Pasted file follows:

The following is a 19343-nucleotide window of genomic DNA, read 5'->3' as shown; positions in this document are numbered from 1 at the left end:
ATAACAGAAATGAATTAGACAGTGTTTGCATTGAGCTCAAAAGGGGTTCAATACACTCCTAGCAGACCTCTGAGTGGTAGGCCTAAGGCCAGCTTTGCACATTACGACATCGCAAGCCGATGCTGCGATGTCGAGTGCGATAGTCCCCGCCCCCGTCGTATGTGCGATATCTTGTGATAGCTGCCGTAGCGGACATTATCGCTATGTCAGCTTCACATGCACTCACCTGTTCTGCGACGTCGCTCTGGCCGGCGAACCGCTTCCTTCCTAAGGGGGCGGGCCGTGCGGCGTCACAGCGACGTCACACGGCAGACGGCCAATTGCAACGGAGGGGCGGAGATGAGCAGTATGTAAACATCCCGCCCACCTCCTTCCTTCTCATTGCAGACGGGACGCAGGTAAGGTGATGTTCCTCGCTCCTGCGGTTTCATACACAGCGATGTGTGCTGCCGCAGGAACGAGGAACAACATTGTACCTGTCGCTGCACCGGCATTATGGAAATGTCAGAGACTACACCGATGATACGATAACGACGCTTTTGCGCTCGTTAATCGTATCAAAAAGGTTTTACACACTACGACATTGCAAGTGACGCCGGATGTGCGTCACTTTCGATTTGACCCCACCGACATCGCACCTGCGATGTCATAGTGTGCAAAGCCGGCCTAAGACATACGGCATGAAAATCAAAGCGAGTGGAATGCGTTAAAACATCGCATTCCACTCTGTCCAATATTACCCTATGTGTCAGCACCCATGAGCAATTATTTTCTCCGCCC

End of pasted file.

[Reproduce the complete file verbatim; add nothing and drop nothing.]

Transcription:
The following is a 19343-nucleotide window of genomic DNA, read 5'->3' as shown; positions in this document are numbered from 1 at the left end:
ATAACAGAAATGAATTAGACAGTGTTTGCATTGAGCTCAAAAGGGGTTCAATACACTCCTAGCAGACCTCTGAGTGGTAGGCCTAAGGCCAGCTTTGCACATTACGACATCGCAAGCCGATGCTGCGATGTCGAGTGCGATAGTCCCCGCCCCCGTCGTATGTGCGATATCTTGTGATAGCTGCCGTAGCGGACATTATCGCTATGTCAGCTTCACATGCACTCACCTGTTCTGCGACGTCGCTCTGGCCGGCGAACCGCTTCCTTCCTAAGGGGGCGGGCCGTGCGGCGTCACAGCGACGTCACACGGCAGACGGCCAATTGCAACGGAGGGGCGGAGATGAGCAGTATGTAAACATCCCGCCCACCTCCTTCCTTCTCATTGCAGACGGGACGCAGGTAAGGTGATGTTCCTCGCTCCTGCGGTTTCATACACAGCGATGTGTGCTGCCGCAGGAACGAGGAACAACATTGTACCTGTCGCTGCACCGGCATTATGGAAATGTCAGAGACTACACCGATGATACGATAACGACGCTTTTGCGCTCGTTAATCGTATCAAAAAGGTTTTACACACTACGACATTGCAAGTGACGCCGGATGTGCGTCACTTTCGATTTGACCCCACCGACATCGCACCTGCGATGTCATAGTGTGCAAAGCCGGCCTAAGACATACGGCATGAAAATCAAAGCGAGTGGAATGCGTTAAAACATCGCATTCCACTCTGTCCAATATTACCCTATGTGTCAGCACCCATGAGCAATTATTTTCTCCGCCC